I've started seeing real trees now, though...not swampland or impenetrable morass like usual. There wasn't anything else worth talking about, though, until I got to my hotel room.
Now, regarding the hotel. The way this usually works is, as I ride into town near the end of the day, I start looking for cheap-looking places (or, if the stars align, I might know about a Motel 6 or Super 8 somewhere in the vicinity). Usually I stop at the first one and find out the price. I'd already done some searching online then night before and knew there were several hotels in a string along US-1 as soon as you enter New Smyrna Beach. According to the Internet, these hotels were $50-$60 a night, which seems about average so far.
Well, the first one I came to today was the "All Suites Motel," which looked just like any other local place from the outside. I stopped there and met the very nice older couple who ran the place, who informed me the cost was $67. A bit high (actually the highest of any hotel so far, except the Days Inn of Day 0) but I'd just ridden over 70 miles and the thunderstorm was almost here, so I didn't feel like doing the usual run around town checking prices. Plus, I'd seen a pizza joint a half-mile before that had $5.95 large pepperoni pizzas (carry-out only), so I figured I could write off the extra price because I wouldn't have to pay for delivery or tipping a driver.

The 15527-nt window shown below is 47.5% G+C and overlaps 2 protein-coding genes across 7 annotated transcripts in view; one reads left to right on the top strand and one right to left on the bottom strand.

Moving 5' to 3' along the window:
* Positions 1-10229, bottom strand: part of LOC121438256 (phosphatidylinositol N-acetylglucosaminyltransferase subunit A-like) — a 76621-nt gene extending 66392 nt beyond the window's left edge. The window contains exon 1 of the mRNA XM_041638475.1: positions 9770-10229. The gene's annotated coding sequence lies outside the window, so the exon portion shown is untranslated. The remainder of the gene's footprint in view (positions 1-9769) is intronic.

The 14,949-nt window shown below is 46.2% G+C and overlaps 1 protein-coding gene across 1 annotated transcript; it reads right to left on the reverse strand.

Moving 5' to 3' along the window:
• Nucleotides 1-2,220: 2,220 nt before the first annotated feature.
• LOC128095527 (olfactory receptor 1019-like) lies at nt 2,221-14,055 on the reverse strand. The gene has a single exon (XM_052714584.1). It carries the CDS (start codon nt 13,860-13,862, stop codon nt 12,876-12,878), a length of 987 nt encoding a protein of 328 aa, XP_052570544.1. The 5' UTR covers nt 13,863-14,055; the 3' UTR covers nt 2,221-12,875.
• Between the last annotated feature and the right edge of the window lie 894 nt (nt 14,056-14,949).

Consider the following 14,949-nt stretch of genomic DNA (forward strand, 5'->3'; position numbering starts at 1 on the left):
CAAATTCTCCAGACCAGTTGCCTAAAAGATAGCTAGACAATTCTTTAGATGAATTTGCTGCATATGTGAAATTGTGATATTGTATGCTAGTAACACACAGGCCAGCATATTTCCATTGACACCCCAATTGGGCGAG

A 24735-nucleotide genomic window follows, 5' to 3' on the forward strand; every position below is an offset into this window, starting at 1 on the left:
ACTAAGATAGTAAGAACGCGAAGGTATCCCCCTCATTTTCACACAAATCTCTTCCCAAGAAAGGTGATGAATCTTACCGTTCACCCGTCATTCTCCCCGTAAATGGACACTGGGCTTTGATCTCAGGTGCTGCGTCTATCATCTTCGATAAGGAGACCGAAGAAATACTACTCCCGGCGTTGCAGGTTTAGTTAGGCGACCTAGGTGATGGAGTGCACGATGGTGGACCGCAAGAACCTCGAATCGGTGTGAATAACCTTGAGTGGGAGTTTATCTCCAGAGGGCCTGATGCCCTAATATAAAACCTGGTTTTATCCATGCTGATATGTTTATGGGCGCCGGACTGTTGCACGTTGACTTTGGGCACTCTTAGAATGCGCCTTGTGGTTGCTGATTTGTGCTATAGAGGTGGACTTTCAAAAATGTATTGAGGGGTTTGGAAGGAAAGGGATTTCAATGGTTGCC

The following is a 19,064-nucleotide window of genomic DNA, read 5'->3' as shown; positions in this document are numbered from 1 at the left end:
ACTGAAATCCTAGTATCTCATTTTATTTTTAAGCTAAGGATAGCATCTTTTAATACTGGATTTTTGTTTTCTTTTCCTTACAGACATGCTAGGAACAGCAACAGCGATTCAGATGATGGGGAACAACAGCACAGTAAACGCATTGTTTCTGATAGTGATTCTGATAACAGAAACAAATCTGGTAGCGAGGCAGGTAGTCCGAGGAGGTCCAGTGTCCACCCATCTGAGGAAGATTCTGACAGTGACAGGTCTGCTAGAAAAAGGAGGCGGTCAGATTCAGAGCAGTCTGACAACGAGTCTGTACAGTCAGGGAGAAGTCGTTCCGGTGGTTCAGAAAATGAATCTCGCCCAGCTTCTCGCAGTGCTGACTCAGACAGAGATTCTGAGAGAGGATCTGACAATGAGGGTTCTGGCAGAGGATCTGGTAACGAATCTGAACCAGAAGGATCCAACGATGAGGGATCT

Good choice. As soon as I opened the door to my room, I was blown away. This wasn't a suite, it looked like a fully furnished apartment with the works: a couch and easy chair in front of the TV, a full kitchen (not kitchenette) with stove, full-size fridge (including a bag of ice in the freezer), microwave, cabinets stocked with dishes and glasses, everything. Plus a huge bed, walk-in closet and nice bathroom, all separate from the main dining room/living room area. Seriously, this place looked nicer than my apartment...someone could easily just move in here and never leave. And all this for only $67...just try to find a better suite anywhere in the world for that price, I dare you.
Here's a couple of photos of the interior, with my bike sitting in the middle of the room for a scale comparison. (By the way, notice how I've started carrying a 2-liter bottle ofwater under my duffel bag. I don't want to risk running out of water in the middle of nowhere.)
Here's the kitchen, with the fridge just barely off frame to the left (the door leads to the bedroom). Did I mention the ceiling fans? No? There's one in the bedroom, too.
The living room area. I enjoyed that plush couch while updating my blog tonight. By far the most comfortable seat I've ever had in a hotel.
Anyway, if you're looking for a really sweet place to stay the night while in the vicinity of Daytona Beach, Titusville, Kennedy Space Center, etc., you're not going to find anything better than this. Seriously. http://www.allsuitemotel.com
So, yeah, it's going to be hard to leave this place tomorrow, but I must continue on. I'll have to try to make it all the way to St. Augustine (70 miles) due to a lack of affordable lodging within a reasonable distance south of there. I'm going to have to suffer with light headwinds again tomorrow, too. That's what I get for saying I hadn't experienced any headwinds yet. (sigh)